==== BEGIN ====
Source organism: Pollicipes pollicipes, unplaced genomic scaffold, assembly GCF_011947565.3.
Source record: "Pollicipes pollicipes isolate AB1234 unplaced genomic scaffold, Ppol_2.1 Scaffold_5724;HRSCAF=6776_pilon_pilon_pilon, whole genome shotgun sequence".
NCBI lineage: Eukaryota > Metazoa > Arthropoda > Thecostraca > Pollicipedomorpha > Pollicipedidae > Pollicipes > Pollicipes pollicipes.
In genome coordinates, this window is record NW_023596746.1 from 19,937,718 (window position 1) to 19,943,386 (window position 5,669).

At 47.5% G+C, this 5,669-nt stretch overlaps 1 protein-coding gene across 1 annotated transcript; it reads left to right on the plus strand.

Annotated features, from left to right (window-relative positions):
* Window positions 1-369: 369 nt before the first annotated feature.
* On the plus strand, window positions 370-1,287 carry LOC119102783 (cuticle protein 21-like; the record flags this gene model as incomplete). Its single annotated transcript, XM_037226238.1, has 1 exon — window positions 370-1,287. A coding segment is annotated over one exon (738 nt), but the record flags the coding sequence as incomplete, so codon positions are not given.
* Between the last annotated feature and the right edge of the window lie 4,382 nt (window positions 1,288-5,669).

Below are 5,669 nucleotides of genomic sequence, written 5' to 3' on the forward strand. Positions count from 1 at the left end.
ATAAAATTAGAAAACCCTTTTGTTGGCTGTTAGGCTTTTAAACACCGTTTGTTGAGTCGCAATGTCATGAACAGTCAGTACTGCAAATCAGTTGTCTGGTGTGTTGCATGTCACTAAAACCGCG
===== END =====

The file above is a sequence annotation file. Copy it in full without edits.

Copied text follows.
Source organism: Pollicipes pollicipes, unplaced genomic scaffold, assembly GCF_011947565.3.
Source record: "Pollicipes pollicipes isolate AB1234 unplaced genomic scaffold, Ppol_2.1 Scaffold_5724;HRSCAF=6776_pilon_pilon_pilon, whole genome shotgun sequence".
NCBI lineage: Eukaryota > Metazoa > Arthropoda > Thecostraca > Pollicipedomorpha > Pollicipedidae > Pollicipes > Pollicipes pollicipes.
In genome coordinates, this window is record NW_023596746.1 from 19,937,718 (window position 1) to 19,943,386 (window position 5,669).

At 47.5% G+C, this 5,669-nt stretch overlaps 1 protein-coding gene across 1 annotated transcript; it reads left to right on the plus strand.

Annotated features, from left to right (window-relative positions):
* Window positions 1-369: 369 nt before the first annotated feature.
* On the plus strand, window positions 370-1,287 carry LOC119102783 (cuticle protein 21-like; the record flags this gene model as incomplete). Its single annotated transcript, XM_037226238.1, has 1 exon — window positions 370-1,287. A coding segment is annotated over one exon (738 nt), but the record flags the coding sequence as incomplete, so codon positions are not given.
* Between the last annotated feature and the right edge of the window lie 4,382 nt (window positions 1,288-5,669).

Below are 5,669 nucleotides of genomic sequence, written 5' to 3' on the forward strand. Positions count from 1 at the left end.
ATAAAATTAGAAAACCCTTTTGTTGGCTGTTAGGCTTTTAAACACCGTTTGTTGAGTCGCAATGTCATGAACAGTCAGTACTGCAAATCAGTTGTCTGGTGTGTTGCATGTCACTAAAACCGCG